Lake Mead Boondocking Disaster!

Jonathan Longnecker Jonathan Longnecker / May 09, 2016
f350 stuck in mud at lake mead

It’s funny the lessons you keep telling yourself you’ve learned only to totally ignore them a few days later. For example: Don’t go more than 4 hours on travel days. Or: Don’t show up to a boondocking spot when it’s dark. Ever.

We had already nearly gotten stuck in someone’s driveway when we got to Whitewater Draw after dark. Thankfully they didn’t shoot us and had an area we could get turned around in.

Like Ashley said in the last post, we decided to break our 4 hour rule and try to make it all the way to Lake Mead which was 6 hours away. Due to some unplanned grocery stops the sun was going down when we got to the boondocking spot that night. Sigh, how did we do this again.

I had said several times I was really worried about getting stuck in the mud - mostly because it was scheduled to rain the next couple of days. What we didn’t know was that it must have absolutely dumped a few days before we got there.

So picture this - us with our 23,000lbs of RV headed down a primitive road to an area surrounding a lake bed at dusk.  Unaware that there were areas of complete mud/sand mush waiting for us.

I’m already freaking out because the sun is going down, it’s raining and on the main road there were several huge washout areas. And Ashley was convinced we needed to make it up to the ridge overlooking the lake. I have to say we learned a lot about communication that night. First that I need to voice my concerns and stick by them and second that Ashley needs to realize I’m not crazy. Most of the time :)

Needless to say, I saw a nice spot when the ground was still solid, but let her talk me into continuing up to the ridge. We turned the corner, headed up the road and started sliding everywhere. This wasn’t good. But we couldn’t really turn around. So we tried to make it up the hill and got completely stuck

Lakemead Tire Stuck In Mud

It was dark. And raining. We were on the side of a hill at an awful angle. We only had a 2 wheel drive truck, and a 13,000lb 5th wheel was on the axels. We tried a bunch of stuff and actually managed to end up in a spot where the trailer was mostly level. So we unhitched it and decided to wait the night out, hoping nothing would sink further. Of course, there were flash flooding warnings all night. We woke up around 4am to a horrible storm, shaking the RV like crazy. We were both picturing flood waters washing us down the hill into the lake overnight. Ugh.

RV and truck stuck in the mud

We woke up the next morning to survey the damage. Our back wheels were like 6 inches down in the mud. Thankfully it was sunny and warm, but there was another thunderstorm expected that afternoon. We tried our towing package people, but because we were so far off a main road they weren’t going to cover it. And honestly I’m not sure that they could even get back where we were.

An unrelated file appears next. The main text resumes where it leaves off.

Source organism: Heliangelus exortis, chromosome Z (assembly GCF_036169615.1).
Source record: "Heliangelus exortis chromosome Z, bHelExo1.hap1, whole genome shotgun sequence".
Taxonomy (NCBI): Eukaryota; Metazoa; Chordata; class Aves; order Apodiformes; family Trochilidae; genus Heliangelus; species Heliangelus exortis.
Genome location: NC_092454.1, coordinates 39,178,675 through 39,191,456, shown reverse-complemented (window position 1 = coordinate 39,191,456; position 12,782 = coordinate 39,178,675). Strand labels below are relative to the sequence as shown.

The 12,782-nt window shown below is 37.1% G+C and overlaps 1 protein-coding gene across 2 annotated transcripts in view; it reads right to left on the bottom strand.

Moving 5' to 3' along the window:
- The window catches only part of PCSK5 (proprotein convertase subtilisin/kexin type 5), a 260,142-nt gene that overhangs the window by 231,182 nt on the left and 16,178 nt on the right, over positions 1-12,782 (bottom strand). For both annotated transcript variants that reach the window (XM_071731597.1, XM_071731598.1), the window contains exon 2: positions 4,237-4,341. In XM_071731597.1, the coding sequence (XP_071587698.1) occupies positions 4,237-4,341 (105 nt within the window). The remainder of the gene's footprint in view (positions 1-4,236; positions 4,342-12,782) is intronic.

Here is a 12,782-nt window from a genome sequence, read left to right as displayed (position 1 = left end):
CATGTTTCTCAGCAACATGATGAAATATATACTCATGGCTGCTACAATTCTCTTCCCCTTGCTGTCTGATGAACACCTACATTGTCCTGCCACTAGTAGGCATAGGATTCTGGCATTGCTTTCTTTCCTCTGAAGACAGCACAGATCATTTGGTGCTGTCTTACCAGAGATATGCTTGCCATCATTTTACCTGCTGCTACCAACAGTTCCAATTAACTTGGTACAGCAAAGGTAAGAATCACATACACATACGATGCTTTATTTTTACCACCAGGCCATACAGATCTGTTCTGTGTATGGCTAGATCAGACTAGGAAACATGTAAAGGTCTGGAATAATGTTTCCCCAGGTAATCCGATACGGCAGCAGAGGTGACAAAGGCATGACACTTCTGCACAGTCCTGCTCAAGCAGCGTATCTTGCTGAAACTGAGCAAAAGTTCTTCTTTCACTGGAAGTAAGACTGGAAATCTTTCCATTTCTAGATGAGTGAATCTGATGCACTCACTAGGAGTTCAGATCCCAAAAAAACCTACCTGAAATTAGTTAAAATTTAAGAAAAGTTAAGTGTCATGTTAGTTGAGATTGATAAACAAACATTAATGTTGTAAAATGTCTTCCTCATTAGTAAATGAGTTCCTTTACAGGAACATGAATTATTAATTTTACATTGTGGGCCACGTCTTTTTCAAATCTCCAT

Cue internet friends to the rescue! Ashley had posted our plight on Instagram, and Mike and JorDanée Key from boldandadvenurous.com happened to be a couple of hours up the interstate. We had wanted to meet them for a while, and they had a shiny new 4WD truck and winch they needed to break in. Seriously, they drove 2 hours to come pull us out of the mud. They’re the best.

It was definitely still muddy so we had to get creative. They deflated their tires a bit, got around in front of us and used their winch to pull the truck out of the massive ruts we had made. That was the easy part. Now we had to figure out how to get the RV away from that whole area. They had an airstream so no 5th wheel hitch. That meant we would have to hook back up and maneuver it out somehow.

Lake Mead Pull Truck Out Lake Mead Ruts

We backed the truck up at a 90 degree angle to the RV to avoid the huge holes we had made and hitched it sideways. First time we ever tried that!

Lake Mead 90Degree Hookup

The they hitched their winch up to our truck, and between the winch and both our engines we were able to get us up onto more solid ground.

But we weren’t done! The ridge we were trying to get up to was basically one way, and there wasn’t room to turn around. So we were going to have to back back down the hill and get it turned around before heading back around the mud to solid ground. The ground was really uneven, it was slippery and I was maneuvering a huge RV backwards down a muddy hill, but somehow we managed to get sort of where we needed to. There may have been some bush and tree casualties.

Lake Mead Backup

But we got turned around and back to the solid ground! Oh my goodness what a huge relief. I thought we were going to be stuck there for a week till things dried out.

Lake Mead Solid Spot

We talked @boldadventure into letting us buy them lunch and we headed back into town for a great time of getting caught up and getting to know each other before they had to head out. They invited us to meet up with some other friends boondocking in Utah, and we ended up changing our travel plans to go see everyone. More on that later!

Anyway, so after the incident we did end up staying at Lake Mead for several days - and it was glorious. Perfect weather, incredible views and only a 15 minute drive to Valley of Fire State Park. Which is what we’ll tell you about in the next post.

In the meantime, here's some pics of the lake when we weren't stuck!

Lake Mead Solid Spot2 Lake Mead Muddy Hike Lake Mead View2 Lake Mead View
Jonathan Longnecker

About the Author

Jonathan Longnecker is the strongly opinionated tattooed and bearded half of Tiny Shiny Home. He loves making music, designing brands, building websites and exploring the outdoors. Currently his jam is renovating a vintage Airstream.

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